Harry Potter and the Philosopher's Stone (soundtrack)
This article needs additional citations for verification. (July 2008) (Learn how and when to remove this template message)
|Harry Potter and the Philosopher's Stone|
American box cover
|Soundtrack album by|
|Released||30 October 2001|
|Recorded||September 2001 at Air Lyndhurst|
|John Williams chronology|
|Wizarding World soundtrack chronology|
The soundtrack to Harry Potter and the Philosopher's Stone (titled Harry Potter and the Sorcerer's Stone in the United States) was released on 30 October 2001. The film's score was composed and conducted by John Williams. The soundtrack was nominated for Best Original Score at the 74th Academy Awards. The film introduces many character-specific themes (leitmotifs) that are used in at least one sequel as well, although most of the themes are only used again in Chamber of Secrets. These themes include two themes for Voldemort, two themes for Hogwarts, a Diagon Alley theme, a Quidditch theme, a flying theme, two friendship themes, and the main theme ("Hedwig's Theme"). This main theme can be found in all eight of the main Harry Potter films as well as the spinoff film Fantastic Beasts and Where to Find Them, although not usually in its unaltered state.
The soundtrack was certified gold in Canada (50,000 units) by the Canadian Recording Industry Association on 14 December 2001. It was also certified gold in Japan for 100,000 units by the RIAJ. In 2002, the soundtrack was nominated for Best Original Score at the 74th Academy Awards in which Williams took part in conducting the ceremony. However, Williams lost to Howard Shore's score of The Lord of the Rings: The Fellowship of the Ring.
The soundtrack was performed at Air Lyndhurst Studios and Abbey Road Studios in London. It entered the Billboard 200 at No. 48 and also charted at No. 2 on the Top Soundtracks Chart. In UK, the album charted at number 19.
|2.||"Harry's Wondrous World"||5:21|
|3.||"The Arrival of Baby Harry"||4:25|
|4.||"Visit to the Zoo and Letters from Hogwarts"||3:23|
|5.||"Diagon Alley and the Gringotts Vault"||4:06|
|6.||"Platform Nine-and-Three-Quarters and the Journey to Hogwarts"||3:14|
|7.||"Entry into the Great Hall and the Banquet"||3:42|
|8.||"Mr. Longbottom Flies"||3:35|
|9.||"Hogwarts Forever! and the Moving Stairs"||3:47|
|10.||"The Norwegian Ridgeback and a Change of Season"||2:47|
|11.||"The Quidditch Match"||8:29|
|12.||"Christmas at Hogwarts"||2:56|
|13.||"The Invisibility Cloak and the Library Scene"||3:16|
|15.||"In the Devil's Snare and the Flying Keys"||2:21|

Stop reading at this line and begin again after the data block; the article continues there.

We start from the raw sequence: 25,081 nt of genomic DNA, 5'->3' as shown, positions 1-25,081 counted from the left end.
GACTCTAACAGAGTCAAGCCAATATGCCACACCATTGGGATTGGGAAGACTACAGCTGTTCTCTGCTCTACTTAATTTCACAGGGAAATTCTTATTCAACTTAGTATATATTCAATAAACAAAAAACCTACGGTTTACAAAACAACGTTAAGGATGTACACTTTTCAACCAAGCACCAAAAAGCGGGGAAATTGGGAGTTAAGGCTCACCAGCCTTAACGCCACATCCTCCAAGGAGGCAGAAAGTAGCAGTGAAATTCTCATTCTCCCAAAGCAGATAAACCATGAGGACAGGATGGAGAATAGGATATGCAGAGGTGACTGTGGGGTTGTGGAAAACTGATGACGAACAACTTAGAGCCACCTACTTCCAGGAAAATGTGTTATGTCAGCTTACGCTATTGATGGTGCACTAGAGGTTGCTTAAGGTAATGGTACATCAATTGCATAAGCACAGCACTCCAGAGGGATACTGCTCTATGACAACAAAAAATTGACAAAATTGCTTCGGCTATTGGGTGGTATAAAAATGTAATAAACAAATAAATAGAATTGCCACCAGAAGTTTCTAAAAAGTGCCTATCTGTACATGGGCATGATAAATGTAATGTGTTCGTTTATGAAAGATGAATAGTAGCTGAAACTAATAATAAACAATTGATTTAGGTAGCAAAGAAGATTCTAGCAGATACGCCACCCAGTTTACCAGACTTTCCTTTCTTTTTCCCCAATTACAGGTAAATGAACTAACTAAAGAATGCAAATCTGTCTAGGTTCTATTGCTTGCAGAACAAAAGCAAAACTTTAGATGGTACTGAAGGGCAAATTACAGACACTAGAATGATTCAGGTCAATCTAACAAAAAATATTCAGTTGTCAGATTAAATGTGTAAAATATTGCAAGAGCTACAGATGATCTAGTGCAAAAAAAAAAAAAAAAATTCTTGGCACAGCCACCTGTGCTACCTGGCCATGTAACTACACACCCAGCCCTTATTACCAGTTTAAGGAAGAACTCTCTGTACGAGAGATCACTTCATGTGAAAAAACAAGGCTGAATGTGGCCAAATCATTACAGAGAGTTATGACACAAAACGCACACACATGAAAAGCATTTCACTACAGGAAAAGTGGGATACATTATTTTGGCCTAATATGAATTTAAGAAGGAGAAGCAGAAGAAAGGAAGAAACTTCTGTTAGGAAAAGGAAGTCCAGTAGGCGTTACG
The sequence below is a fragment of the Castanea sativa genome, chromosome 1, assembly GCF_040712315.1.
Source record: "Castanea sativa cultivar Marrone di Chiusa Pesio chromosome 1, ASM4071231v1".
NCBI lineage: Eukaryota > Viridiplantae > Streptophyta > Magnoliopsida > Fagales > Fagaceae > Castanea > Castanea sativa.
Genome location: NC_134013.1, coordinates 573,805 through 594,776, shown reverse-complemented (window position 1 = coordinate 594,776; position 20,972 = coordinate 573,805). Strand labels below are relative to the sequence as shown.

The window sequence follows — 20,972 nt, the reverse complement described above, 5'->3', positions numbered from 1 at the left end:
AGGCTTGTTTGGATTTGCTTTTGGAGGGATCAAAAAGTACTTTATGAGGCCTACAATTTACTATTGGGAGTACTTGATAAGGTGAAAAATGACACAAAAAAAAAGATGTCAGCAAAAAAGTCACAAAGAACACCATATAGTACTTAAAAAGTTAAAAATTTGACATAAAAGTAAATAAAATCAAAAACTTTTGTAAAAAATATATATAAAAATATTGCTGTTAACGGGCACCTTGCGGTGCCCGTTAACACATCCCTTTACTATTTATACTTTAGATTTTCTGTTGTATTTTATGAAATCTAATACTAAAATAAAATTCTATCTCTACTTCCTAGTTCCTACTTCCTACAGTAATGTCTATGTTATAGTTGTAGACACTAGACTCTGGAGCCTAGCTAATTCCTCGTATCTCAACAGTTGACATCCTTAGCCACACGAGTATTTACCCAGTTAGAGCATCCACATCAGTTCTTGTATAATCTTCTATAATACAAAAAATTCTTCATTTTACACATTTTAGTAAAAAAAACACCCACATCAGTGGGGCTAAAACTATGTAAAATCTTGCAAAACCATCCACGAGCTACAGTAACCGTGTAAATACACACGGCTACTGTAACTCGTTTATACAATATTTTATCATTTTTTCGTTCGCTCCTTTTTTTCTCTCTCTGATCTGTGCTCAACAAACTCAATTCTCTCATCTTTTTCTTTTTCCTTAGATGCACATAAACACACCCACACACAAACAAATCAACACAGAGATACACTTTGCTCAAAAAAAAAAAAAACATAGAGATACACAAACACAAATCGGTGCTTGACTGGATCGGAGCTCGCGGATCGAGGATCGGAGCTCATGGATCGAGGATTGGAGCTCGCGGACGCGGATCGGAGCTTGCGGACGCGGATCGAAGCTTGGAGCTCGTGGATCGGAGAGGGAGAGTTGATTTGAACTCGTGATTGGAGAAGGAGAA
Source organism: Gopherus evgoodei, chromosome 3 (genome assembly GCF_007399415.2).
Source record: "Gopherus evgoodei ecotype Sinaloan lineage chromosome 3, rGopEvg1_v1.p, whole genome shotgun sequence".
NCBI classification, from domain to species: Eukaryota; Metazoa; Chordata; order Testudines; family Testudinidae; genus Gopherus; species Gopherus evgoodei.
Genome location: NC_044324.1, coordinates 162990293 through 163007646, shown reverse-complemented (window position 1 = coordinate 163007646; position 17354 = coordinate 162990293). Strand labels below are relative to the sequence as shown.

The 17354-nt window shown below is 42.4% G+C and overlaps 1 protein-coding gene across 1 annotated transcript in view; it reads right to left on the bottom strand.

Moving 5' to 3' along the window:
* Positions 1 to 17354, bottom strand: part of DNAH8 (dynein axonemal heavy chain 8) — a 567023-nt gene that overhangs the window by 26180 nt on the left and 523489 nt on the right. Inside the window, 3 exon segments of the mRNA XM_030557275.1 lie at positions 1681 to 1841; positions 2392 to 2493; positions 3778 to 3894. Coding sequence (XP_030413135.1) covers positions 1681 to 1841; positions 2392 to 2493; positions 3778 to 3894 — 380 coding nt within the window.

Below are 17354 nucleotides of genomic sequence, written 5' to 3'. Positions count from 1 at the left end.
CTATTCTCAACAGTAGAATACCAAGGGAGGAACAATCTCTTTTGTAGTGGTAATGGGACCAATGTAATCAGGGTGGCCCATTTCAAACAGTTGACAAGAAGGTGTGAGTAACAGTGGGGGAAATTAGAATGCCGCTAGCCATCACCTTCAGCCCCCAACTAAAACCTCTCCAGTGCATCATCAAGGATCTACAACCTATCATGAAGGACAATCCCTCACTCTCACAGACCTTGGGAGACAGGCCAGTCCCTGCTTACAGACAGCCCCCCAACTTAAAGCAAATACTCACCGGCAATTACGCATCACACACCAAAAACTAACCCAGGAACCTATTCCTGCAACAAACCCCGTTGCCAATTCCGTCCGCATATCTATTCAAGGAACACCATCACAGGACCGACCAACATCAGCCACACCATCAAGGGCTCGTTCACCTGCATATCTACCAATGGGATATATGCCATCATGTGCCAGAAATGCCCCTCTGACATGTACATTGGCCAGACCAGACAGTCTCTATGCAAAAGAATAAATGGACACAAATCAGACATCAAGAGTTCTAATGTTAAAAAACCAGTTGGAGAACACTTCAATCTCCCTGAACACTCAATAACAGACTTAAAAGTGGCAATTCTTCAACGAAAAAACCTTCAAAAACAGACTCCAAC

|16.||"The Chess Game"||3:49|
|17.||"The Face of Voldemort"||6:10|
Critical reactions to the soundtrack were almost universally positive, praising the score's central themes. However, some critics felt that the score lacked originality and repeated its themes excessively.
Behind the scenes
"Hedwig's Theme" is the leitmotif for the film series. Often labelled as the series's main theme, it first appeared in Harry Potter and the Philosopher's Stone in the track "Prologue". A concert arrangement of the same name is included in the end credits. "Hedwig's Theme" has been interpolated throughout the rest of the Harry Potter film scores, including in those by Patrick Doyle, Nicholas Hooper, and Alexandre Desplat. It also appears in the scores to the last four Harry Potter video games, all composed by James Hannigan. "Hedwig's Theme" has achieved significant pop culture status, being featured as ring tones, trailer music, and other forms of multimedia.
Track No. 10 concludes with "A Change of Season", although in the film, the season's change had occurred before the Norwegian Ridgeback had hatched.
Track No. 18 is also included in the epilogue of Harry Potter and the Deathly Hallows – Part 2 as a tribute to Williams and the series' end.
- "Archived copy". Archived from the original on 17 August 2007. Retrieved 19 August 2007.CS1 maint: archived copy as title (link)
- "GOLD ALBUM 他認定作品 2002年1月度" [Gold Albums, and other certified works. January 2002 Edition] (PDF). The Record (Bulletin) (in Japanese). Chūō, Tokyo: Recording Industry Association of Japan. 508: 12. 10 March 2002. Archived from the original (PDF) on 16 January 2014. Retrieved 22 January 2014.
- Trust, Gary (24 November 2010). "Weekly Chart Notes: Rihanna, Gwyneth Paltrow, the Beatles". Billboard. Nielsen Business Media, Inc. Retrieved 25 November 2010.